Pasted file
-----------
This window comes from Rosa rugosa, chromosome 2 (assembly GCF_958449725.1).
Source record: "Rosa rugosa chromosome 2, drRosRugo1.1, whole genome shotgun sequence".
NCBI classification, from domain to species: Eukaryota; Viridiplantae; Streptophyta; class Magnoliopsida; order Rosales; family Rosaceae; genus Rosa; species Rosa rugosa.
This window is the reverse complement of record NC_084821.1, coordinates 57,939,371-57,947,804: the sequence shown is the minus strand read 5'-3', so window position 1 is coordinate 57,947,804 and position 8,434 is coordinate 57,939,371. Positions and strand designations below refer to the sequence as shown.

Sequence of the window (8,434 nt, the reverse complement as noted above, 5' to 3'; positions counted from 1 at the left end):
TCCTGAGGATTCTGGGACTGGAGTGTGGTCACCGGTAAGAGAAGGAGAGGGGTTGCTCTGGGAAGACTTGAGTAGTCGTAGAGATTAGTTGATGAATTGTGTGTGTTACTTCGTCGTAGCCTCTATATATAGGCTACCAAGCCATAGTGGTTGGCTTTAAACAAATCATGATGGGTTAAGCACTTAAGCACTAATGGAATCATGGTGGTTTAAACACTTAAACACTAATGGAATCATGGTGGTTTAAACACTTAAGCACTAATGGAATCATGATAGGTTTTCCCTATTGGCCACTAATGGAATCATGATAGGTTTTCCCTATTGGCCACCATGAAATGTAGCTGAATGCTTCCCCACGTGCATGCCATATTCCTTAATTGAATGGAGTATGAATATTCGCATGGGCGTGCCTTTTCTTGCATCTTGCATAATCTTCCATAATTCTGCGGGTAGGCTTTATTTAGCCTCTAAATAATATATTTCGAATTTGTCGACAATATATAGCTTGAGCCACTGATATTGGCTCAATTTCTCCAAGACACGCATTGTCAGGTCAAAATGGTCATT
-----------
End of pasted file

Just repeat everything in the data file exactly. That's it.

This window comes from Rosa rugosa, chromosome 2 (assembly GCF_958449725.1).
Source record: "Rosa rugosa chromosome 2, drRosRugo1.1, whole genome shotgun sequence".
NCBI classification, from domain to species: Eukaryota; Viridiplantae; Streptophyta; class Magnoliopsida; order Rosales; family Rosaceae; genus Rosa; species Rosa rugosa.
This window is the reverse complement of record NC_084821.1, coordinates 57,939,371-57,947,804: the sequence shown is the minus strand read 5'-3', so window position 1 is coordinate 57,947,804 and position 8,434 is coordinate 57,939,371. Positions and strand designations below refer to the sequence as shown.

Sequence of the window (8,434 nt, the reverse complement as noted above, 5' to 3'; positions counted from 1 at the left end):
TCCTGAGGATTCTGGGACTGGAGTGTGGTCACCGGTAAGAGAAGGAGAGGGGTTGCTCTGGGAAGACTTGAGTAGTCGTAGAGATTAGTTGATGAATTGTGTGTGTTACTTCGTCGTAGCCTCTATATATAGGCTACCAAGCCATAGTGGTTGGCTTTAAACAAATCATGATGGGTTAAGCACTTAAGCACTAATGGAATCATGGTGGTTTAAACACTTAAACACTAATGGAATCATGGTGGTTTAAACACTTAAGCACTAATGGAATCATGATAGGTTTTCCCTATTGGCCACTAATGGAATCATGATAGGTTTTCCCTATTGGCCACCATGAAATGTAGCTGAATGCTTCCCCACGTGCATGCCATATTCCTTAATTGAATGGAGTATGAATATTCGCATGGGCGTGCCTTTTCTTGCATCTTGCATAATCTTCCATAATTCTGCGGGTAGGCTTTATTTAGCCTCTAAATAATATATTTCGAATTTGTCGACAATATATAGCTTGAGCCACTGATATTGGCTCAATTTCTCCAAGACACGCATTGTCAGGTCAAAATGGTCATT